7.8. Communicating Status With Conditional Formatting
Effective communication of status is vital in decision-making processes.
Knowing if things are very bad, okay, good, or great helps inform decisions such as hiring, firing, or promoting. This is where conditional formatting comes into play. It allows you to visually emphasize data based on specific criteria, making it more appealing and informative.
Using Conditional Formatting in Scorecards
Conditional formatting can be applied to scorecards to change the background color of a number based on a set of rules. For example, you could establish rules for different thresholds:
- Less than 2,000: Light red background
- Greater than 20,000: Red background
- Greater than 30,000: Green background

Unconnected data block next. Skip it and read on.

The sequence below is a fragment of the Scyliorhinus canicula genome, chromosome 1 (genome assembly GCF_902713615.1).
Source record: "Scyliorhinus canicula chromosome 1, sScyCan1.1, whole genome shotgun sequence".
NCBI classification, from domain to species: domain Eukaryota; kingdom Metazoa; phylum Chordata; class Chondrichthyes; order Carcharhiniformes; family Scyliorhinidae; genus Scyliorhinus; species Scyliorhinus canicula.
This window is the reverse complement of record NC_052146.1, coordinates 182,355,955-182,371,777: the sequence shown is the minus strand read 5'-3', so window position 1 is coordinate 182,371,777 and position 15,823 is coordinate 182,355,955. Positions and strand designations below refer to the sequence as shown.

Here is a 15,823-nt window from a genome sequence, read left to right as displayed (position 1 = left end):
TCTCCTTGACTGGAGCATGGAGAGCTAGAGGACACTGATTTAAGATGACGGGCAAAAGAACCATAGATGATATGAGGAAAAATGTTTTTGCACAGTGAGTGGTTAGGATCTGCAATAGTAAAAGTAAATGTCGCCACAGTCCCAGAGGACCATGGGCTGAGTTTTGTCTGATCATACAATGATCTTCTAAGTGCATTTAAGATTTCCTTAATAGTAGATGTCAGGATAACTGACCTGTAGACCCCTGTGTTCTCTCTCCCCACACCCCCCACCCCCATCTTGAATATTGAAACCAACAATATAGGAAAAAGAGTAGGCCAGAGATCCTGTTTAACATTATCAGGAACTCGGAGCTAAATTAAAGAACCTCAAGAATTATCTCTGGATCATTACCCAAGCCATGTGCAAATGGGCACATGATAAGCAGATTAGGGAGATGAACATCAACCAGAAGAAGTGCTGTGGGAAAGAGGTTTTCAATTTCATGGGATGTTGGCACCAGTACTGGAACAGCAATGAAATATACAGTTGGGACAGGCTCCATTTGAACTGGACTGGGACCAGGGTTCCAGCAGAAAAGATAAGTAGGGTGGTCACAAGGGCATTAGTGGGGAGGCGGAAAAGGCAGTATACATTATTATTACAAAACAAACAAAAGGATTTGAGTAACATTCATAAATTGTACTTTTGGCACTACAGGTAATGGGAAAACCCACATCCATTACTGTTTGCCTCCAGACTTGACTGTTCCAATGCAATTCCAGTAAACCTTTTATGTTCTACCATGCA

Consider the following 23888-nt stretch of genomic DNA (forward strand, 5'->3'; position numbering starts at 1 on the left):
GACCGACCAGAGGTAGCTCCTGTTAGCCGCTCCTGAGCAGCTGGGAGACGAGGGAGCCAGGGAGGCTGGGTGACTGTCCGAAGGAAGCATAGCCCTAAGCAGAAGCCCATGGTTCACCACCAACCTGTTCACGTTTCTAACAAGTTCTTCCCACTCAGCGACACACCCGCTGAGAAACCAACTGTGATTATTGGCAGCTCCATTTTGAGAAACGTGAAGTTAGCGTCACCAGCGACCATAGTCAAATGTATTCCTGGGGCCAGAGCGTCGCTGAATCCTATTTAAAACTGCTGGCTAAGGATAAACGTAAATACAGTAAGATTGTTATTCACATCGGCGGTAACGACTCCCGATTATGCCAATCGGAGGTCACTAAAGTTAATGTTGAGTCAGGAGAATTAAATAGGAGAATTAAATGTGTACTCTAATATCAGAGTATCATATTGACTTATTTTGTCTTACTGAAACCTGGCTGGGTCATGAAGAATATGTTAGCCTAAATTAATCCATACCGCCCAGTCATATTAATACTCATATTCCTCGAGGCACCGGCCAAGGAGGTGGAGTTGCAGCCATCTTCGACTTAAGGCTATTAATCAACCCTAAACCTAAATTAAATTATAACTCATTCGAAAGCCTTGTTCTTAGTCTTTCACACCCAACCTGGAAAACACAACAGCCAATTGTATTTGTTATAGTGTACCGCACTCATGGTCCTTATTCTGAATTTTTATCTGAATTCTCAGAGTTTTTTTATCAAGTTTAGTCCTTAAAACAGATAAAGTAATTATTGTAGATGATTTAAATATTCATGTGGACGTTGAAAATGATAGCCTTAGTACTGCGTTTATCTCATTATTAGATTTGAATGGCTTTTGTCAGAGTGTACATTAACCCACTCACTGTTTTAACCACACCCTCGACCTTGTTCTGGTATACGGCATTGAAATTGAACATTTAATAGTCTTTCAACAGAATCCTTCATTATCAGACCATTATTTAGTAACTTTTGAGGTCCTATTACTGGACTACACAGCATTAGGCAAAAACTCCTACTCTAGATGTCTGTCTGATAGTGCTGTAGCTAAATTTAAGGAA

Remember, the order of the rules matters: the bottom-most rule overwrites the rules at the top. Be cautious in your setup!
Applying Conditional Formatting to Tables
Tables also benefit from conditional formatting, allowing you to mix and match criteria for specific rules. The resulting formatting can be applied to entire rows or different cells within the table. When using conditional formatting in tables, consider who will be reading the table and what they're looking for. Highlight relevant cells to make scanning large tables with many rows more efficient.
Conditional Formatting Limitations and Accessibility
While conditional formatting is useful, it has its limitations. For example, low contrast between background shades and numbers can make it difficult to read. Additionally, colorblind individuals may have trouble interpreting the colors used to communicate information. Be mindful of these limitations and seek ways to make your visualizations accessible to everyone.
Conditional formatting is a powerful tool for communicating status and highlighting relevant data in tables and charts. When applied effectively, it creates more compelling, accessible, and informative visualizations.